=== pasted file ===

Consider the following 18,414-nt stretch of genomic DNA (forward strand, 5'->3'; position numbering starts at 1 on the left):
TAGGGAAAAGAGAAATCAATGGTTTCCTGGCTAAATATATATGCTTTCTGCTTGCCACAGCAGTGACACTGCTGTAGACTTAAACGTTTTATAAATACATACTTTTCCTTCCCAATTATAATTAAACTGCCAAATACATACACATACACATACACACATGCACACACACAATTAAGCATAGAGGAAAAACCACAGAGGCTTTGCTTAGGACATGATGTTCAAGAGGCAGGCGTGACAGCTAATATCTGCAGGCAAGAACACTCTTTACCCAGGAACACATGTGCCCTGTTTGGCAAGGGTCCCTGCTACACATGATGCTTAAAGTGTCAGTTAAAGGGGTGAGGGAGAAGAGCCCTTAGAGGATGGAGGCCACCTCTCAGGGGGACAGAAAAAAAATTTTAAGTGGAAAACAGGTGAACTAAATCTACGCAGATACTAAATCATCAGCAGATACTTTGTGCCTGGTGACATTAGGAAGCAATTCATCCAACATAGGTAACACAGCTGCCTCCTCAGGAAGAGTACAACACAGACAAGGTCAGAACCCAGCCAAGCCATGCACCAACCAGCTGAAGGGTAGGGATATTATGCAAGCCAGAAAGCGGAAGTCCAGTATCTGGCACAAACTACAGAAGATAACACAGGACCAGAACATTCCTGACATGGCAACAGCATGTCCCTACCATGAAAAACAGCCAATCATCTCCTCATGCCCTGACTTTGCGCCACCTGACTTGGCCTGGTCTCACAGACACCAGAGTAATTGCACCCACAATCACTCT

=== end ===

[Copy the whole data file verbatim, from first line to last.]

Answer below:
Consider the following 18,414-nt stretch of genomic DNA (forward strand, 5'->3'; position numbering starts at 1 on the left):
TAGGGAAAAGAGAAATCAATGGTTTCCTGGCTAAATATATATGCTTTCTGCTTGCCACAGCAGTGACACTGCTGTAGACTTAAACGTTTTATAAATACATACTTTTCCTTCCCAATTATAATTAAACTGCCAAATACATACACATACACATACACACATGCACACACACAATTAAGCATAGAGGAAAAACCACAGAGGCTTTGCTTAGGACATGATGTTCAAGAGGCAGGCGTGACAGCTAATATCTGCAGGCAAGAACACTCTTTACCCAGGAACACATGTGCCCTGTTTGGCAAGGGTCCCTGCTACACATGATGCTTAAAGTGTCAGTTAAAGGGGTGAGGGAGAAGAGCCCTTAGAGGATGGAGGCCACCTCTCAGGGGGACAGAAAAAAAATTTTAAGTGGAAAACAGGTGAACTAAATCTACGCAGATACTAAATCATCAGCAGATACTTTGTGCCTGGTGACATTAGGAAGCAATTCATCCAACATAGGTAACACAGCTGCCTCCTCAGGAAGAGTACAACACAGACAAGGTCAGAACCCAGCCAAGCCATGCACCAACCAGCTGAAGGGTAGGGATATTATGCAAGCCAGAAAGCGGAAGTCCAGTATCTGGCACAAACTACAGAAGATAACACAGGACCAGAACATTCCTGACATGGCAACAGCATGTCCCTACCATGAAAAACAGCCAATCATCTCCTCATGCCCTGACTTTGCGCCACCTGACTTGGCCTGGTCTCACAGACACCAGAGTAATTGCACCCACAATCACTCT